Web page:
- Acting of Lead Performers
- Acting of Supporting Cast
- Music Score
- Title Sequence
- Historical Importance
- Would You Recommend?
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- Sam Oldham
I first saw this film when it opened at the Cinerama Dome in Hollywood and it was an experience I will never forget. The narrative portions were displayed in regular screen format and the Brainstorm sequences in full blown 70mm multi channel stereo. But what was really incredible was the opening title sequence. When the film started I noticed more scratches than normal. Then the graphics appeared. They seemed to come out of the screen in 3d without the need for glasses. I believe I was witness to the Showscan process. The story it was telling was effective enough but I really felt the true magic of the movies then. I am so glad to see it the way you presented it which is the reason you will always be my favorite channel.
- Michael Brace
This is an incredible movie way ahead of its time. From the very beginning it had me hooked. Not just by the fact that Walken, my favorite actor of all time, played my namesake ,Dr. Michael Brace, the film is visually incredible. TCM should be playing this movie along with its other long line of classic movies as Brainstorm is a classic in its self.
Loved the premise
What a concept! Plug right in to any feeling, sensation, or experience at will. "Be there" in the moment, any moment. The possibilities are endless, and I was drawn in the very first time I saw this film, and I love it still, as our real-world computer technology seems to gallop forward at super-speed. I could watch Christopher Walken in almost anything; he really sells driven genius here. Cliff Robertson is appropriately creepy, and Fletcher's riveting I'll-tape-my-death-for-posterity scene is unforgettable. Wood was good, in a smart role; but I thought the actor who played their son was miscast here. I'd love for this film to have been longer....I wanted to see how Walken was changed by having proof of the afterlife. But then, a good movie allows you to postulate futures of your own. This film, along with 1977's "Demon Seed" (I know, I know---it's a lurid title for another truly profound premise) are two that I never miss. They take my head to fantastic places......~~~Gabi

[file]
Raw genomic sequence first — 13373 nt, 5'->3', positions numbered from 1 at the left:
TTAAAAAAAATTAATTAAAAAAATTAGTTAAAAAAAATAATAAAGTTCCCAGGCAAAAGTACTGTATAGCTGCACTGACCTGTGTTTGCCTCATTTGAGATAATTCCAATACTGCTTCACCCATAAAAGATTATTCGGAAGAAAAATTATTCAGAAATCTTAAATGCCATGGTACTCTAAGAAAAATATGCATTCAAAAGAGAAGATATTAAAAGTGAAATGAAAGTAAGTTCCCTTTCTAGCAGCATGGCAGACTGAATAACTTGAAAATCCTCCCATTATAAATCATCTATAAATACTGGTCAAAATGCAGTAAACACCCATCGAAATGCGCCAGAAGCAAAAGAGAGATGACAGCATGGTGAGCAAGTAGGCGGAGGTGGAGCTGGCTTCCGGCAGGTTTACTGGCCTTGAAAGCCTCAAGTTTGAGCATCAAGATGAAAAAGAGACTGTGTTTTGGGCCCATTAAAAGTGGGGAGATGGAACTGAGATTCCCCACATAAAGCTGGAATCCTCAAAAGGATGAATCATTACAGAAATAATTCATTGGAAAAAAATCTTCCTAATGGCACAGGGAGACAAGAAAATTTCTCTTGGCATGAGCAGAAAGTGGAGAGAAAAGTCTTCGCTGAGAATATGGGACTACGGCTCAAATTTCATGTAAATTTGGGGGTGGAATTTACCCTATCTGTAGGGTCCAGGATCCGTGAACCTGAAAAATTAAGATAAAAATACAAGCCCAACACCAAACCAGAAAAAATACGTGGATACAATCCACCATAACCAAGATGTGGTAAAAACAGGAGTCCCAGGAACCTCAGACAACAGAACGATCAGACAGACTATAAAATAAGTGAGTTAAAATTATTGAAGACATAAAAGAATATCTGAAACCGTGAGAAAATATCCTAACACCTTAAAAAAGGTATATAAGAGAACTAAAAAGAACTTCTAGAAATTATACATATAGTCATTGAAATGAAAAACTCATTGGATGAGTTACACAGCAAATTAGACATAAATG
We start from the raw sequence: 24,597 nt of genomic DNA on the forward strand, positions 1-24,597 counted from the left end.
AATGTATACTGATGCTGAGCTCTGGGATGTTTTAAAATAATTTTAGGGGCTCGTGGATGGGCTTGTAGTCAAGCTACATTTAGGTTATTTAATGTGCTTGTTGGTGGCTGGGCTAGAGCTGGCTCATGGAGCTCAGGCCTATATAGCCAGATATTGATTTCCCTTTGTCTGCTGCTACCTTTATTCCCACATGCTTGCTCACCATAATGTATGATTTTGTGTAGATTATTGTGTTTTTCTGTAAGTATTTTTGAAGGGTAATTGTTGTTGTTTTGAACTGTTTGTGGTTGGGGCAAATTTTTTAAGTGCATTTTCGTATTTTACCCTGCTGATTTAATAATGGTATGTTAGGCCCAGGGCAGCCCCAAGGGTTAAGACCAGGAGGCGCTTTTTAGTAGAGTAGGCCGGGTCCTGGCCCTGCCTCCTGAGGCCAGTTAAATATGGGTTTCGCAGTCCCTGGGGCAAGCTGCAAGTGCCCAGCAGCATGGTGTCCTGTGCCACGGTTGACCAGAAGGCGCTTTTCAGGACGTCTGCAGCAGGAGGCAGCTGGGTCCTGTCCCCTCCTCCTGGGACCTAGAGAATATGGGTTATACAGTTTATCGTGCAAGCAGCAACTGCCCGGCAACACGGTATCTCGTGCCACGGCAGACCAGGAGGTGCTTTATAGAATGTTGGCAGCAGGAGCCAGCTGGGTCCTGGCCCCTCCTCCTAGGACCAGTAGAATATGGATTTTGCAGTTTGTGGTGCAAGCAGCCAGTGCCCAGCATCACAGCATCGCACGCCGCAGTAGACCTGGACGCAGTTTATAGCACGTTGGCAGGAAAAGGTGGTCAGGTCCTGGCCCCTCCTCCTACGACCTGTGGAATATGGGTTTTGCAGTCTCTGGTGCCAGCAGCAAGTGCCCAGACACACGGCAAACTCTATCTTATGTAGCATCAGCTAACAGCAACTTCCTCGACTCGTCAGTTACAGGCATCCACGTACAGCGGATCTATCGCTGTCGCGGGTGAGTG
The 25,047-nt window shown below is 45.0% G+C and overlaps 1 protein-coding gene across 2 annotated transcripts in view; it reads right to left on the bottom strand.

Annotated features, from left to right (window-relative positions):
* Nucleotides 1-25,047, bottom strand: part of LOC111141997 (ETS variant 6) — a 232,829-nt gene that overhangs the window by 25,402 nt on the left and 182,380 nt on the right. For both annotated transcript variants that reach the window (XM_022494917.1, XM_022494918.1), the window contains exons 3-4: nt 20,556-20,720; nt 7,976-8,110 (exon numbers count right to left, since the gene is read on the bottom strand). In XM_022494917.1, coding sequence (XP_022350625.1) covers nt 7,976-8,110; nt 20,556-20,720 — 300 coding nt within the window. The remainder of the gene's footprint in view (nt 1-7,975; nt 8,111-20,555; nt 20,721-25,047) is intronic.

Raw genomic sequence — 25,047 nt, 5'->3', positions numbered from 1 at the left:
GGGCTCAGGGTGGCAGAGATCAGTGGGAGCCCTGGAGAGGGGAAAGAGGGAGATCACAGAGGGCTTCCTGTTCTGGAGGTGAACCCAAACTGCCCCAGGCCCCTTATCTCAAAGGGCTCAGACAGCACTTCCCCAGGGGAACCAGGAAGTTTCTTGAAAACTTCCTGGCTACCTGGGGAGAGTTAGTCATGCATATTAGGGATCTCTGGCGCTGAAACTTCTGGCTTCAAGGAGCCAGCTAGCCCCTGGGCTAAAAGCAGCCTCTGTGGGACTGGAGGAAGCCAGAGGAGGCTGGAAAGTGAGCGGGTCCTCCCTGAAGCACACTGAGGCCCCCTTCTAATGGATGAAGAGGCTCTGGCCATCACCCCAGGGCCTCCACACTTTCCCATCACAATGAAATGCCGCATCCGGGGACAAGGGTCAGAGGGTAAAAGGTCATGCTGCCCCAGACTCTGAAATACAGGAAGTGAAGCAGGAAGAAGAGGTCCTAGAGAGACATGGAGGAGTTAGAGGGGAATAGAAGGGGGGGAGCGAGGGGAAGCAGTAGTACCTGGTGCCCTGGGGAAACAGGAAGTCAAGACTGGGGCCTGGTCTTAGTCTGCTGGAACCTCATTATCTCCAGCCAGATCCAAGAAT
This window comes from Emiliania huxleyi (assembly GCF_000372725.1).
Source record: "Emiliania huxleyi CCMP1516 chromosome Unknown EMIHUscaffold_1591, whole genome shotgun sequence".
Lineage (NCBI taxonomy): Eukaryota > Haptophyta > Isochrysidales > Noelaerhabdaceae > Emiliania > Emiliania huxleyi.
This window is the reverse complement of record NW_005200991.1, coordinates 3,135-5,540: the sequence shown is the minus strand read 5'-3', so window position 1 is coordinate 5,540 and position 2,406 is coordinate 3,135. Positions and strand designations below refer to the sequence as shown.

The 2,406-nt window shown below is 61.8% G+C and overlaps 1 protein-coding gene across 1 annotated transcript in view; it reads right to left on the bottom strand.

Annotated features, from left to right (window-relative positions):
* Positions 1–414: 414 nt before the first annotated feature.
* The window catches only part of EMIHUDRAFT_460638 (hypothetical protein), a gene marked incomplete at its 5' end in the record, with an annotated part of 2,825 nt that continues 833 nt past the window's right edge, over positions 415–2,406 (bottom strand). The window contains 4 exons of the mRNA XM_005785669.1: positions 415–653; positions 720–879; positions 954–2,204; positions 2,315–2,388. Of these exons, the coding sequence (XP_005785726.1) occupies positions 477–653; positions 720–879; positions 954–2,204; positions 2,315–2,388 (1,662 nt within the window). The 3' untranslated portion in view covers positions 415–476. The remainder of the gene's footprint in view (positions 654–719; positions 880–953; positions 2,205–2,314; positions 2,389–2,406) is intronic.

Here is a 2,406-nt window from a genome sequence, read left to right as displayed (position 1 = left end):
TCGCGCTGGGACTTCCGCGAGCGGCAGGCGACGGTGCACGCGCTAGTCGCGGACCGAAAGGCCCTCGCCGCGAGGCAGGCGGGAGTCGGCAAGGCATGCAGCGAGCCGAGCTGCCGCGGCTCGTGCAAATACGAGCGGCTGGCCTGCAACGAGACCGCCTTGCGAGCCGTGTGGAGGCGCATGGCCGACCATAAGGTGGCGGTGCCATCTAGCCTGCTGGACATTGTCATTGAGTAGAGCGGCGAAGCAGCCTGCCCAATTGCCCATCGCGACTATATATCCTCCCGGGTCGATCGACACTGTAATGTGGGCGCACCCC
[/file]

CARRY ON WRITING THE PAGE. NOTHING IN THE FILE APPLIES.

Brainstorm: A Study in Potential
- Kayla Rigney
Brainstorm is often seen as a movie that *could* have been and is called "incomplete" because Natalie Wood died during production. But to me, this is a movie of *gems.* Starting with the opening credits, it's original. In 1983, virtual reality was a dream and the idea that a *computer* could record thought & emotion was new and scary. Brainstorm was one of the few movies of 1983 to show women working in scientific fields -- although in seemingly supporting roles. In fact, Louise Fletcher took her supporting role and made it into a focal point of the film. Natalie Wood's character is shown gleefully hacking into the corporate mainframe. These women are *smart!* I like Brainstorm. In spite of the "girlie" shots and added action sequences, I like it. I like this film because it says: life exists after death. The joyous look on Walken's face as experiences The Tape tells us so. (The military of Brainstorm labels this tape Toxic.) Brainstorm tells us that people are more important than machines -- the last shot in the film is an embrace. If this film were to be made today, neither message would make it into the final print. Yes, this film seems incomplete; yes, it could have been a lot better. However, as it exists, it's enjoyable to watch and a good example of tech-based sci-fi of the time. Brainstorm is my Guilty Pleasure -- and I don't care who knows it! Grin.